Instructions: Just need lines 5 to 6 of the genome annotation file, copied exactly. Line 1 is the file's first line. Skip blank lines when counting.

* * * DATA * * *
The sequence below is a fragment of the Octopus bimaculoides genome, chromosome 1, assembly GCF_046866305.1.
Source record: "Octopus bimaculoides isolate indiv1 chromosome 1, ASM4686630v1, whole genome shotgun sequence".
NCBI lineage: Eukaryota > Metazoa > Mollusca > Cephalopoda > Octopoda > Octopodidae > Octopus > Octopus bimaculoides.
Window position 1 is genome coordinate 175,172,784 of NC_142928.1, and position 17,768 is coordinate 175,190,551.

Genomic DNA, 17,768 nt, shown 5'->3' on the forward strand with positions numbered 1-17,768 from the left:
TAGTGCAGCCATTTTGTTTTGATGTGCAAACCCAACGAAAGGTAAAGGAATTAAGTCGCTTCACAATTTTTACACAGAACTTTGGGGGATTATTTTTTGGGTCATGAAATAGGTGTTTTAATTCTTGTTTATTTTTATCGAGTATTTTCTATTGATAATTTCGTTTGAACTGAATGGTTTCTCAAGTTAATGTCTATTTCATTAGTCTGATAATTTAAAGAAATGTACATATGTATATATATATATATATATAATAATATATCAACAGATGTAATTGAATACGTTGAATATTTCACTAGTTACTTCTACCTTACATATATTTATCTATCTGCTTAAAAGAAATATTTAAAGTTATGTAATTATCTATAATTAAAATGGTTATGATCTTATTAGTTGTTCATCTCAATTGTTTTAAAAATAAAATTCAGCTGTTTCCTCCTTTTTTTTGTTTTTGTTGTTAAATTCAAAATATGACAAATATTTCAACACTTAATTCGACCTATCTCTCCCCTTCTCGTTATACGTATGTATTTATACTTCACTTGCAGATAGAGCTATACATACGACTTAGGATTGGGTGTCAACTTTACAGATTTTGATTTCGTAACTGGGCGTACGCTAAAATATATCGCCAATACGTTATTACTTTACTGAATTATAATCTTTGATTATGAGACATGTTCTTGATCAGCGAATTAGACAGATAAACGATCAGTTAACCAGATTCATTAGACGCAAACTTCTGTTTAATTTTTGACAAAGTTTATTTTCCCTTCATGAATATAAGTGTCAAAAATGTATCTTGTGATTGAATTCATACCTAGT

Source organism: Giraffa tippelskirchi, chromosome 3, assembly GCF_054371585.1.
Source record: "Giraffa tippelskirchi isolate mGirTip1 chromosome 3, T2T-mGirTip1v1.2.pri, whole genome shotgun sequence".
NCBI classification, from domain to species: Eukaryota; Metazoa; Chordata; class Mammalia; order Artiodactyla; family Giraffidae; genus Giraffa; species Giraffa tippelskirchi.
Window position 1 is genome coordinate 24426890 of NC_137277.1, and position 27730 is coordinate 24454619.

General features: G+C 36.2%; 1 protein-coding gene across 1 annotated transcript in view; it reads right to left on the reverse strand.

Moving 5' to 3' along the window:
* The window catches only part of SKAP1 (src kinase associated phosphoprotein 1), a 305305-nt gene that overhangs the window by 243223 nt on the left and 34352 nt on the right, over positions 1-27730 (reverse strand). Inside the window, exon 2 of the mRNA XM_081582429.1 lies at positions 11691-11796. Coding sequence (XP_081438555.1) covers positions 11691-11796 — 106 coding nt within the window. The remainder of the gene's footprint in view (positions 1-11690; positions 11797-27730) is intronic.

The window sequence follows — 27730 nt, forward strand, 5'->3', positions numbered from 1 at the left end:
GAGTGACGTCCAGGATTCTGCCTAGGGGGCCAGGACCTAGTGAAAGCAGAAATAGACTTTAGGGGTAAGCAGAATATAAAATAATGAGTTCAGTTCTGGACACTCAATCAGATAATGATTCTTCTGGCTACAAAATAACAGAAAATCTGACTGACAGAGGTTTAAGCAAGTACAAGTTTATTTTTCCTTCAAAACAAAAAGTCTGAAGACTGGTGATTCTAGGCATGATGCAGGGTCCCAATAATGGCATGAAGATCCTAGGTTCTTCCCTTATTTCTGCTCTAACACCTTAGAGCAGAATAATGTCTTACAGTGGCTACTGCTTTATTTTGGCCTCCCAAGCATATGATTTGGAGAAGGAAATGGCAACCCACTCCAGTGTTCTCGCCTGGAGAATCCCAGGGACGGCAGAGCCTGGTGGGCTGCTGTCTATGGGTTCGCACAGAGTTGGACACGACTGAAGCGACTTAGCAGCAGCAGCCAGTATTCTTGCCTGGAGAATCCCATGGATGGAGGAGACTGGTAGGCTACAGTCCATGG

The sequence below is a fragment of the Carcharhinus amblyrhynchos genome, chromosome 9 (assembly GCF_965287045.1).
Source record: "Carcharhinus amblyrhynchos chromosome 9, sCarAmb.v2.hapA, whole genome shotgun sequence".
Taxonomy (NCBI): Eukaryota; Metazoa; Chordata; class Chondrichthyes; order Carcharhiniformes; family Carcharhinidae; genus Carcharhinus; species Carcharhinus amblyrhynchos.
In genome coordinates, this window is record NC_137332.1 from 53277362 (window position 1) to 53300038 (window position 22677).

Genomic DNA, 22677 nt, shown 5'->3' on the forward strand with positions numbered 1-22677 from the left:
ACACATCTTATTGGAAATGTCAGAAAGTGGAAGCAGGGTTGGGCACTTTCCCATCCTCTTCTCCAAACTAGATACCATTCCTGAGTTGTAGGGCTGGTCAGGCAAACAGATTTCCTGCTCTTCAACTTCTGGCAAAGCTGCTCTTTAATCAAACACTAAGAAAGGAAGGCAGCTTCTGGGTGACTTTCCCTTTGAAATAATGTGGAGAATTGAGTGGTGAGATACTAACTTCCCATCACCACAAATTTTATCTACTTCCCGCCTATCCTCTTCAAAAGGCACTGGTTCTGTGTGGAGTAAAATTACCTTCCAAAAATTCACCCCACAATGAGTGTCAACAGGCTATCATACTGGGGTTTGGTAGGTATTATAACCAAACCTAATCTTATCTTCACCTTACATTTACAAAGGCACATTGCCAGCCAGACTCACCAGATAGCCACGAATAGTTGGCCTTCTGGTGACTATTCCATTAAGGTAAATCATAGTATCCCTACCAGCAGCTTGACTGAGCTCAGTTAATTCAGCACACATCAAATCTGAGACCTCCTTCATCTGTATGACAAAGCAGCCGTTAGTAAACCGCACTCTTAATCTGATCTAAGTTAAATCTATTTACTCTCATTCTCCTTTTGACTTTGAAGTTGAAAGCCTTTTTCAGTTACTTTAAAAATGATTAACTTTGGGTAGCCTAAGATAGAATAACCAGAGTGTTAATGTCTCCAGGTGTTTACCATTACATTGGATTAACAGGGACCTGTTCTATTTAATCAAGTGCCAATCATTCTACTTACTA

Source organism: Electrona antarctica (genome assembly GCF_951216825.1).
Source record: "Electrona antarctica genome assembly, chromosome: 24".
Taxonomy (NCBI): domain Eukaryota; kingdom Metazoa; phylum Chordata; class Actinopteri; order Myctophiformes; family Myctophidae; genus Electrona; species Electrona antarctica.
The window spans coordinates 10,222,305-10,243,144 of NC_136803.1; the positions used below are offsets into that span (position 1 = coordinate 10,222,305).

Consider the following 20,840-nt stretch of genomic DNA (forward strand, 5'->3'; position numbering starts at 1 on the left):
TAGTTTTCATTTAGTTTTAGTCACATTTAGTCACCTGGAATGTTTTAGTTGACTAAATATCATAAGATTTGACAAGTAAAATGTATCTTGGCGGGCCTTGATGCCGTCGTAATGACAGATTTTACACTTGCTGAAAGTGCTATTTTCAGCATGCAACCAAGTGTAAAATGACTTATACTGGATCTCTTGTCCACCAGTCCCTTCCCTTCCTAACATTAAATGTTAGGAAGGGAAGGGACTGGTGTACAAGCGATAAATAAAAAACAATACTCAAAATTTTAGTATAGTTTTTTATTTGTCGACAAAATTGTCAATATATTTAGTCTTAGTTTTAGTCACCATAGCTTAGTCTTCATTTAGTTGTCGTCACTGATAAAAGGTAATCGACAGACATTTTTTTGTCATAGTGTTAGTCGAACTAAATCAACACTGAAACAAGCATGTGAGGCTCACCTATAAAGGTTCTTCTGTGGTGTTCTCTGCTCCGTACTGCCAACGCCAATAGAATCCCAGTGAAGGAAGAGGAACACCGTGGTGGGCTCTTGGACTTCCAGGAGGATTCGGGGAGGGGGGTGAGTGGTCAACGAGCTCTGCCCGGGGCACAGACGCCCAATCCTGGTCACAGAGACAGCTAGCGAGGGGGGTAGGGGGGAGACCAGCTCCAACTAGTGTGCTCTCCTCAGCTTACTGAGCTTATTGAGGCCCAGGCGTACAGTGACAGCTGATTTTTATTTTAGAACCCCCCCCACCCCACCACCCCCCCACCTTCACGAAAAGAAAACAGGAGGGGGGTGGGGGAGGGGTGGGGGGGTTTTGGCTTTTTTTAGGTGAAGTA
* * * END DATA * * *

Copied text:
Genomic DNA, 17,768 nt, shown 5'->3' on the forward strand with positions numbered 1-17,768 from the left:
TAGTGCAGCCATTTTGTTTTGATGTGCAAACCCAACGAAAGGTAAAGGAATTAAGTCGCTTCACAATTTTTACACAGAACTTTGGGGGATTATTTTTTGGGTCATGAAATAGGTGTTTTAATTCTTGTTTATTTTTATCGAGTATTTTCTATTGATAATTTCGTTTGAACTGAATGGTTTCTCAAGTTAATGTCTATTTCATTAGTCTGATAATTTAAAGAAATGTACATATGTATATATATATATATATATAATAATATATCAACAGATGTAATTGAATACGTTGAATATTTCACTAGTTACTTCTACCTTACATATATTTATCTATCTGCTTAAAAGAAATATTTAAAGTTATGTAATTATCTATAATTAAAATGGTTATGATCTTATTAGTTGTTCATCTCAATTGTTTTAAAAATAAAATTCAGCTGTTTCCTCCTTTTTTTTGTTTTTGTTGTTAAATTCAAAATATGACAAATATTTCAACACTTAATTCGACCTATCTCTCCCCTTCTCGTTATACGTATGTATTTATACTTCACTTGCAGATAGAGCTATACATACGACTTAGGATTGGGTGTCAACTTTACAGATTTTGATTTCGTAACTGGGCGTACGCTAAAATATATCGCCAATACGTTATTACTTTACTGAATTATAATCTTTGATTATGAGACATGTTCTTGATCAGCGAATTAGACAGATAAACGATCAGTTAACCAGATTCATTAGACGCAAACTTCTGTTTAATTTTTGACAAAGTTTATTTTCCCTTCATGAATATAAGTGTCAAAAATGTATCTTGTGATTGAATTCATACCTAGT